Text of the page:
Content is incredibly important for SEO because it appeals to both search engines and humans. To see which keywords you’re ranking for, just create an SEMRush account and type in your URL. You’ll receive website traffic estimates, a backlink report, and a list of all keywords you rank for. SEMRush is a paid tool, but you can use it free for a limited number of requests.
Using this information, you can begin to formulate a content strategy. Are you ranking for the words and phrases that you think best describe your business? Or for the words your customers are using in search? If you’re surprised to find that you’re not ranking for many keywords, or not ranking for the ones that you think matter for your business, you can create user- and search engine-friendly content centered around those keywords. Blog posts are a great way to incorporate more keyword-centric copy into your website without having to add pages or alter your navigation.
If you’re not sure which keywords and search phrases visitors/potential customers are using, you can use Google’s Keyword Planner to get a better idea of what people are searching for. You can also simply type a search phrase into Google and scroll to the bottom of the search engine results page (SERP) to see related searches. You won’t be able to see search volume, but these related searches are a great way to see the what content you should create based on what people search for.
You can also improve the following on-site SEO elements to help boost rankings:
- Title tags are the blue page titles that appear on SERPs just above the URL. These should be descriptive and incorporate keywords.
- Meta descriptions are the descriptive copy just below the title tags and URL. These should provide more information to help encourage visitors to click.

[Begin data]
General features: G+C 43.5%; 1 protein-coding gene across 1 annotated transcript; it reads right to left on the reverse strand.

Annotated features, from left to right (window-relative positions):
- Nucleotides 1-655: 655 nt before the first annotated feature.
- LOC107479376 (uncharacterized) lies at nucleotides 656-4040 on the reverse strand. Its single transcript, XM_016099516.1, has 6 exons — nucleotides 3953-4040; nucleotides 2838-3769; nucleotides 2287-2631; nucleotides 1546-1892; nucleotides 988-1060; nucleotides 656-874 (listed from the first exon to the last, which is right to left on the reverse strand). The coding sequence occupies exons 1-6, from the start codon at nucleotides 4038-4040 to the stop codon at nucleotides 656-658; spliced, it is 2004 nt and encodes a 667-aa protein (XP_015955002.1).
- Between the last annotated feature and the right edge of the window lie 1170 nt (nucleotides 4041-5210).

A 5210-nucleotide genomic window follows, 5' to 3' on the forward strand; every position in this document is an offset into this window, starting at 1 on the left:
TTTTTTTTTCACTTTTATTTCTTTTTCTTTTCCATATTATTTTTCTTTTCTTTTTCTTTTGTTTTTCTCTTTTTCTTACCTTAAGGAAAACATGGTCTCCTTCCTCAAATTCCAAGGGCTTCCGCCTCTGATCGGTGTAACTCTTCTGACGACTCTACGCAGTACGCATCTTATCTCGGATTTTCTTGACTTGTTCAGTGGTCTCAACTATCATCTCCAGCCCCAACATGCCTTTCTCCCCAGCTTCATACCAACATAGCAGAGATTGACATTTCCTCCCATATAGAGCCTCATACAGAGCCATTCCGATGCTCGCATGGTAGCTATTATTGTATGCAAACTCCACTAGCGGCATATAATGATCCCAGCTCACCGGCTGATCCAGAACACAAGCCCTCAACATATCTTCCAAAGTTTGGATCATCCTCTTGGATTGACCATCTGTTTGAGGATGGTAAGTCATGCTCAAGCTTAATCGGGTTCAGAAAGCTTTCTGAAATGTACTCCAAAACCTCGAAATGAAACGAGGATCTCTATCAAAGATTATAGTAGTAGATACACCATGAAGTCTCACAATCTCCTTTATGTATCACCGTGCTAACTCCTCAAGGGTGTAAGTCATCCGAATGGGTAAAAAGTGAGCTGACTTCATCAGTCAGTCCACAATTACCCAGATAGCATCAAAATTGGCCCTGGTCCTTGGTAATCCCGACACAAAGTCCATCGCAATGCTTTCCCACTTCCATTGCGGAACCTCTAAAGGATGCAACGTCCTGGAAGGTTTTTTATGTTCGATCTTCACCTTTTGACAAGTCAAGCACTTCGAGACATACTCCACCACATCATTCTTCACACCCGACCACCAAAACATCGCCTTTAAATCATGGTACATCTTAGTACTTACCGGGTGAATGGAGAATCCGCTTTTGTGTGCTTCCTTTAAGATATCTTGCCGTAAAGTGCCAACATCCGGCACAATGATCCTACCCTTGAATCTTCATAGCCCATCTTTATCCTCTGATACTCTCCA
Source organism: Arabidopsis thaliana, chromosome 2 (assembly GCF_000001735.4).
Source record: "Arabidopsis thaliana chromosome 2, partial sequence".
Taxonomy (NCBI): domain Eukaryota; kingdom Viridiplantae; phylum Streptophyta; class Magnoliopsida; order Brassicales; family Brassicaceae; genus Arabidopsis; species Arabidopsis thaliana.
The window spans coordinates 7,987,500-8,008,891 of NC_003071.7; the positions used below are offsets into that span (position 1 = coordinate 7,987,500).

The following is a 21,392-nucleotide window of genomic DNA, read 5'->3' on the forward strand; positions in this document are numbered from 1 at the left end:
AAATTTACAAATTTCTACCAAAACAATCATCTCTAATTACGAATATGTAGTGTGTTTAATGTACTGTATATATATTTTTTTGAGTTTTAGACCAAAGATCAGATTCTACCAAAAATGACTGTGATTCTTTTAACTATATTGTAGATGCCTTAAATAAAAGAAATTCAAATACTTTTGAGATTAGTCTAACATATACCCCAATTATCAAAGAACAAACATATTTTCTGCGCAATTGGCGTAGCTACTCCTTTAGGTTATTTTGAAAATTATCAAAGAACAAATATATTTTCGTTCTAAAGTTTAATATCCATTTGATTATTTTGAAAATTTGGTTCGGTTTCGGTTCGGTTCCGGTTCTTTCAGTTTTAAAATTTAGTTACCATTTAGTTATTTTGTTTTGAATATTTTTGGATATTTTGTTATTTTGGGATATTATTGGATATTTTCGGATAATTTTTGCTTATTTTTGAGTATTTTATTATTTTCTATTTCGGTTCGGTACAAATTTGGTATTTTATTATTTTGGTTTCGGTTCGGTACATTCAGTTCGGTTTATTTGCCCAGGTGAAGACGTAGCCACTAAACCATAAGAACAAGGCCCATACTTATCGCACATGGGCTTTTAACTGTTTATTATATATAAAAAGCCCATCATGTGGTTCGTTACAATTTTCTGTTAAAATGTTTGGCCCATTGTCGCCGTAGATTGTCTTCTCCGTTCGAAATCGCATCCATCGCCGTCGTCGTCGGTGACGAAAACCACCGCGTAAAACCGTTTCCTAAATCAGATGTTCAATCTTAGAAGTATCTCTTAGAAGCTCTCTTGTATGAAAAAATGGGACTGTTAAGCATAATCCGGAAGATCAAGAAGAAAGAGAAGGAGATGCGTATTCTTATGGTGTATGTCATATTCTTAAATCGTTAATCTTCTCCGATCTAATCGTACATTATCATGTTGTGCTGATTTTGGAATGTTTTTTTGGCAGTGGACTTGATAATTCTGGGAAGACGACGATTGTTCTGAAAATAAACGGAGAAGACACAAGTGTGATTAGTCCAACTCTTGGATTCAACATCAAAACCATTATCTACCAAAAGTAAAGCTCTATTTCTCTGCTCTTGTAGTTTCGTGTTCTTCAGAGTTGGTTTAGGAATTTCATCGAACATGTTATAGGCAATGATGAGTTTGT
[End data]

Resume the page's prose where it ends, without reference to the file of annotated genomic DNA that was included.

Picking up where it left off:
- The URL structure should be simple and straightforward, mimic your website’s navigation, and include keywords if possible.
- Alt image tags describe the photos on a page, and should include keywords if possible.
Check your backlink profile and plan a backlinking strategy
Google looks to backlinks as signals that your website provides quality information about a certain topic. If a lot of reputable websites genuinely mention and link to your website as the authority on a topic, Google will take notice of this and it will show in your rankings.
You can use the backlink report in SEMRush to see how many backlinks you have and where they’re coming from. The report provides a lot of detail, but we recommend starting by checking out the list of backlinks. On this report you’ll see the source (who’s linked to you), target URL (what page they linked to), and the anchor text (what word or phrase they hyperlinked).
To leverage backlinks as a means to improve SEO, create useful and targeted content that’s shareworthy, then publish it either on your own website so others can link to it, or promote it (with relevant anchor text) to other website owners. Keep in mind that more is not better here. If you go this route, focus on creating quality content and securing a few quality backlinks a month over farming out hundreds of low-quality backlinks. You can also approach link building as digital PR and focus on building relationships online instead of just placing links.
Once you’ve implemented these strategies, you can track changes either by checking growth in organic search traffic in Google Analytics, or by checking your website URL on SEMRush on a regular basis.
Have questions about the tactics we’ve recommended here? We’re happy to help. Just drop us a line or leave a comment!